Austin-Healey would still have to pay him royalties for his name until 1972 when the `agreement` expired so the Sprite continued until then. Financially Healey had done well out of it but it is unlikely that he felt compensated for all the double-dealing and ill-treatment. Back in 1961 Healey had masterminded the re-engineering of the Jensen 541, getting a Chrysler V8 to fit in and perform. Alan and Richard Jensen were `friends of old` and were keen to meet with him, now the old warhorse was soon to be `out of collar`.
Donald Healey met with the Jensen brothers in some ill-lit watering hole and the result of the meeting was that he would join Jensen Motors as a director. In 1968 he bailed out of Austin-Healey and joined Jensen instead. By 1970 he became the chairman.
Healey had a new project which excited the Jensens. The Jensen-Healey. It was a joint-venture between Donald Healey, his son Geoffrey, Bill Townes (Lagonda designer), and the brothers Jensen. Healey`s long-time friend and chassis designer Barry Bilbie also joined the project. When this group was assembled in the board-room it must have looked like a Wizards Union meeting! So much talent in one place! The team went to work and in 1972 the Jensen-Healey was born. It was the product of the joint-venture and so, like the Austin-Healey, was effectively the product of a new company.
Another old friend, Colin Chapman of Lotus supplied the engine married to a Sunbeam Rapier (Chrysler/Rootes) gearbox. Healey and Bill Townes designed a beautiful modern body for the car. It was very well received both in UK and the US and went through several type revisions.
However, time marches on and it was catching up with Healey and the Jensen brothers. The pressure following the fuel crisis of 1973 hurt the industry badly and Jensen in particular. The directors decided to close the business. In 1976 Jensen closed and Donald Healey went back to his beloved Perranporth to enjoy his retirement. Donald Healey died in 1988.
In 1973 Queen Elizabeth II had awarded him the CBE (Commander of the Order of the British Empire) for his services to the motor industry. In 1996 he was posthumously inducted into the International Motor Sport Hall of Fame and the Austin-Healey club erected a memorial at his old home, Trebah near Perranporth in Cornwall. The estate and house are now open to the public.
Donald Healey gave so much to the motor industry, such men are hard to find these days.
© Photo: SIA #67, February 1982
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I was born in Hereford UK in 1948 and brought up in Gloucester UK. I played Rugby football internationally as a schoolboy. At the age of 17, a new and wet driving license in my paw, I entered motor racing. I was supported and financed by my parents and so my journey began.
In 1965 I bought a 1293cc Mini-Cooper `S` and campaigned it for a season. Having quickly made some good friends in the racing fraternity, several interesting opportunities came my way. I joined a sports-car team and raced in the Le Mans 24 hours in 1968 and 1969 in a Lola T70. Mechanical failure defeated both efforts. During that period I owned and raced a `D type` Jaguar and an AC Cobra. In those days cars like that were available and not too expensive, now they reside in museums and private collections. I had a chain of interesting cars through my youth including Jaguars, Minis, Mustangs and Lotus-Cortinas.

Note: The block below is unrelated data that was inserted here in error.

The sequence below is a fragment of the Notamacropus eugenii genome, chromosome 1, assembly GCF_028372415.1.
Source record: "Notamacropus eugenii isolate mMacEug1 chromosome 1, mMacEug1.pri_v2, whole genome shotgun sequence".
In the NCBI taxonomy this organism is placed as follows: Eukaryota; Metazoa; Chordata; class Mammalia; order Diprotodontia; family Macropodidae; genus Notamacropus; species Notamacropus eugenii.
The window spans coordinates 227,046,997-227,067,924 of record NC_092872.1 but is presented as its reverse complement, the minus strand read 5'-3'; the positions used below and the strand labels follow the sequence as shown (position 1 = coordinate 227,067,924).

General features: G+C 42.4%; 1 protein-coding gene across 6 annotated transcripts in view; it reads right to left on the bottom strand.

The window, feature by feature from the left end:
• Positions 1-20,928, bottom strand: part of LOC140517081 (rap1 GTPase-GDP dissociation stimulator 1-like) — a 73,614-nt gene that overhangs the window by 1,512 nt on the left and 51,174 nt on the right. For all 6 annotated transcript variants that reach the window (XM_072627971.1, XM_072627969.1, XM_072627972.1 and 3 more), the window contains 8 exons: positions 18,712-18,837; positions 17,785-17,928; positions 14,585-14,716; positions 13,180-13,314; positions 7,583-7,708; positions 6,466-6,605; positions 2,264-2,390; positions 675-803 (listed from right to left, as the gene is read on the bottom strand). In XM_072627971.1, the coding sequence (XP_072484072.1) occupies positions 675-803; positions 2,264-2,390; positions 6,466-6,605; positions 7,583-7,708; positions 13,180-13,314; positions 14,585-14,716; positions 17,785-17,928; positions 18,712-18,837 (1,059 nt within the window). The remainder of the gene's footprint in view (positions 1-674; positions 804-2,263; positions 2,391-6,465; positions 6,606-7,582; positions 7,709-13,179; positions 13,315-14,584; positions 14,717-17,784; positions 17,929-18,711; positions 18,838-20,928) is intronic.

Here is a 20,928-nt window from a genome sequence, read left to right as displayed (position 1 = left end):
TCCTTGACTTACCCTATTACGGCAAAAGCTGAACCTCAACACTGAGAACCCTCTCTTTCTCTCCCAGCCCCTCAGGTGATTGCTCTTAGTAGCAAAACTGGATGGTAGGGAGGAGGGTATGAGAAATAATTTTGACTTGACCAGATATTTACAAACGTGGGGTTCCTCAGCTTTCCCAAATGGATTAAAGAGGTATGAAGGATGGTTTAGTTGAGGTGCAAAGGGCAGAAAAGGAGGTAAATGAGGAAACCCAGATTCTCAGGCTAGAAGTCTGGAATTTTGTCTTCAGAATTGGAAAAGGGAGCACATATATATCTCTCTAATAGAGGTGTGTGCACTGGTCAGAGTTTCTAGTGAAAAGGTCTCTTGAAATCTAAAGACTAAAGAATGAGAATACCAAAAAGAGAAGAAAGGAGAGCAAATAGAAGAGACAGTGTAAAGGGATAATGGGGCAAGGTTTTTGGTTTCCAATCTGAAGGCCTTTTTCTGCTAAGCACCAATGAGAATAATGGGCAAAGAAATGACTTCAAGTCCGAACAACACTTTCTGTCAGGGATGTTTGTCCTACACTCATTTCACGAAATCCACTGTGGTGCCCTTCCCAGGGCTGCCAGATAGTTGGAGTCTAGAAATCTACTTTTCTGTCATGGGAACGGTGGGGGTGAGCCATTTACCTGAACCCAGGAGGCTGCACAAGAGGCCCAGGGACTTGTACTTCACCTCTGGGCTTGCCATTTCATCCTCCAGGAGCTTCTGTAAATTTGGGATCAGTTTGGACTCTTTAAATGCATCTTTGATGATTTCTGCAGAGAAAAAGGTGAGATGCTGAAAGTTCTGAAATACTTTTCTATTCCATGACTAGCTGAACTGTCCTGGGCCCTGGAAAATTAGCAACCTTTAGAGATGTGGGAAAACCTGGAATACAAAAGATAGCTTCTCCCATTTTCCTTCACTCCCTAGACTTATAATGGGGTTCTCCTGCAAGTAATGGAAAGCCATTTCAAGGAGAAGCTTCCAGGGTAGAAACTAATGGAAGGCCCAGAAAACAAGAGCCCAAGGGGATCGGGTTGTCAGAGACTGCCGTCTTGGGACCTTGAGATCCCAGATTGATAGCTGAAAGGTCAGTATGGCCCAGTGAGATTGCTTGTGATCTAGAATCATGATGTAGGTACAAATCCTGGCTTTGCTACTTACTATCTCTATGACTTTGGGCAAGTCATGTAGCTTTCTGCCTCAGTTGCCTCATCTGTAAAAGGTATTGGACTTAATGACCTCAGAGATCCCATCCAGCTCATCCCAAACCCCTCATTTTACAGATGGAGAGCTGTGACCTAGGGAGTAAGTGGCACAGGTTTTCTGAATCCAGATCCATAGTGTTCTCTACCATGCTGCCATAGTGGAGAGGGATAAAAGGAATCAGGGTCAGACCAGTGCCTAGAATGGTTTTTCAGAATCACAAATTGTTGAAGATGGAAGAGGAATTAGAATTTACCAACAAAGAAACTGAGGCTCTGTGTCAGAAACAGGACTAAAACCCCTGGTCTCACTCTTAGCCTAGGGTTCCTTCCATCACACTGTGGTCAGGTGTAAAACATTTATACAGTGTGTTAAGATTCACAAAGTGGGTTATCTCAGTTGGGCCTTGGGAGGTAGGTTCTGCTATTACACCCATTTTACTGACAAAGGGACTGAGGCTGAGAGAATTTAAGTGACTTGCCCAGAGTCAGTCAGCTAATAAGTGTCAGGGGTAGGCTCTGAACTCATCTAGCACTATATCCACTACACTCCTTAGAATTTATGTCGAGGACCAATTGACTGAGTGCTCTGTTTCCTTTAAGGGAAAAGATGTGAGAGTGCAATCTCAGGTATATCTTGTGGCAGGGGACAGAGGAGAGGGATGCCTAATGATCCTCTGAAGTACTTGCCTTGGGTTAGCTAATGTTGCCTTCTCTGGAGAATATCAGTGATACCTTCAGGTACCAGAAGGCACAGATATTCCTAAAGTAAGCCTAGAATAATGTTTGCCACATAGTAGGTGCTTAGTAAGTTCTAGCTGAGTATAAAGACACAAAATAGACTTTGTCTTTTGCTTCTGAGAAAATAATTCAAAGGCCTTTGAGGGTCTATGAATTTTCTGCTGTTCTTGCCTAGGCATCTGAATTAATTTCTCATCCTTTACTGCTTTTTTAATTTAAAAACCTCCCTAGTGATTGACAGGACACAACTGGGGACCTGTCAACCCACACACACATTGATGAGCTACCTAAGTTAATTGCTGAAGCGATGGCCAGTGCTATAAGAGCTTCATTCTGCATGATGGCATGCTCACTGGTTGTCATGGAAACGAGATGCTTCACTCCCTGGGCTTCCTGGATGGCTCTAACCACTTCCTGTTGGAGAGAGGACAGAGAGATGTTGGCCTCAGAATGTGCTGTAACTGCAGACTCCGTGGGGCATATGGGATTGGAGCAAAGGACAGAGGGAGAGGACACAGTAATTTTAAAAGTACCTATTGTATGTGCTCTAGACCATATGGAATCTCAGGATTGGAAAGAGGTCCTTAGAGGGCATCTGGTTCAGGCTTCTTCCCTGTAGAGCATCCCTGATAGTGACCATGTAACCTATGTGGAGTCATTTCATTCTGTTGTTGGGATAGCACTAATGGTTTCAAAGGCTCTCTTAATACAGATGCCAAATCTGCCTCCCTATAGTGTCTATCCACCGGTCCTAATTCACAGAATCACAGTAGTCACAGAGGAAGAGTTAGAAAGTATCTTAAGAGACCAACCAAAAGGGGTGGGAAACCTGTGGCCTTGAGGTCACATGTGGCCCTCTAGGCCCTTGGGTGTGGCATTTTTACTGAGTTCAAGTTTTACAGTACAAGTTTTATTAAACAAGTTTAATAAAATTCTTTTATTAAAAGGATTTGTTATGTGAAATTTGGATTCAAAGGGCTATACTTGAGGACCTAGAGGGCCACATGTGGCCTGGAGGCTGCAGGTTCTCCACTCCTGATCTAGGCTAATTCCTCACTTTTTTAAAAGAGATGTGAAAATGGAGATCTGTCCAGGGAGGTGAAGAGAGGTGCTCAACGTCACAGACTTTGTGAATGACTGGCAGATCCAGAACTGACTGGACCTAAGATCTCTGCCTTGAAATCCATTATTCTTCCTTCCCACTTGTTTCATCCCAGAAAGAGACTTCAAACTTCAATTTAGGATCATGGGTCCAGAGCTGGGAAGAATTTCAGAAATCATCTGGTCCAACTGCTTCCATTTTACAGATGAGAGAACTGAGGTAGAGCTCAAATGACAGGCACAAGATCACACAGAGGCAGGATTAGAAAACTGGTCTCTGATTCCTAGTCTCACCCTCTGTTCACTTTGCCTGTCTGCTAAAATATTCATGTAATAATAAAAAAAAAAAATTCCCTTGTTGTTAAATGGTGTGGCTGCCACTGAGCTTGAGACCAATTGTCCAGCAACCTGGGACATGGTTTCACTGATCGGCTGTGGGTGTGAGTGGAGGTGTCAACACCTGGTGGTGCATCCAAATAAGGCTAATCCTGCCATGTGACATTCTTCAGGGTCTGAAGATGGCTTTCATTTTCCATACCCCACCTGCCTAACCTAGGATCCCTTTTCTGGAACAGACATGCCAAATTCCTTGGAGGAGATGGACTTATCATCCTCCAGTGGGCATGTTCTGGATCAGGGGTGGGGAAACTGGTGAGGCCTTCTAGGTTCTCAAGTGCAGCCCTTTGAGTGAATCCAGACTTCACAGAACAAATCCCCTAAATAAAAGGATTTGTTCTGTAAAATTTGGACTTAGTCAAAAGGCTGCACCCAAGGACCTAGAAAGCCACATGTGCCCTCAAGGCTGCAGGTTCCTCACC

As a young driver I had my share of accidents too. Often the car would only be worth scrap-metal value by the time I got it home! I worked for an Aston-Martin/Jaguar dealership for a while, which enhanced my experience and gave me the opportunity to sample some very exotic machines, Ferrari, Facel-Vega, Iso and Maserati to recall a few of them.
At the end of 1969 I moved to South Africa to work on my uncle`s farm but the S.A. government had other ideas and drafted me into the army. After five years had passed I was thanked and released from the service. While I was there I bought a beige Cadillac Eldorado, previously the property of Marilyn Monroe. While I was away on a patrol my girlfriend had it re-sprayed pink! I was unimpressed by both the joke and the bill for the work!
When I returned to UK in 1974 I left it behind. On my return I found that the once-mighty British motor industry was in decline and was headed for oblivion. Motor racing was now very expensive so I turned to commercial transport. Driving large trucks gave me freedom and a chance to see some of the world. I don`t remember ever making a career choice but for the next thirty years a truck was my home. For about ten years in that period I owned two trucks of my own.
I also owned a famous MGB-GT, known as `Lucky`. If you`d like to read `The Story of Lucky` there is an article in Inopian`s archive. I finally retired, due to ill-health, in 2008. Since I had varied knowledge and many experiences on our subject I decided to share the stories of the cars I enjoyed (and hated) with the new generation.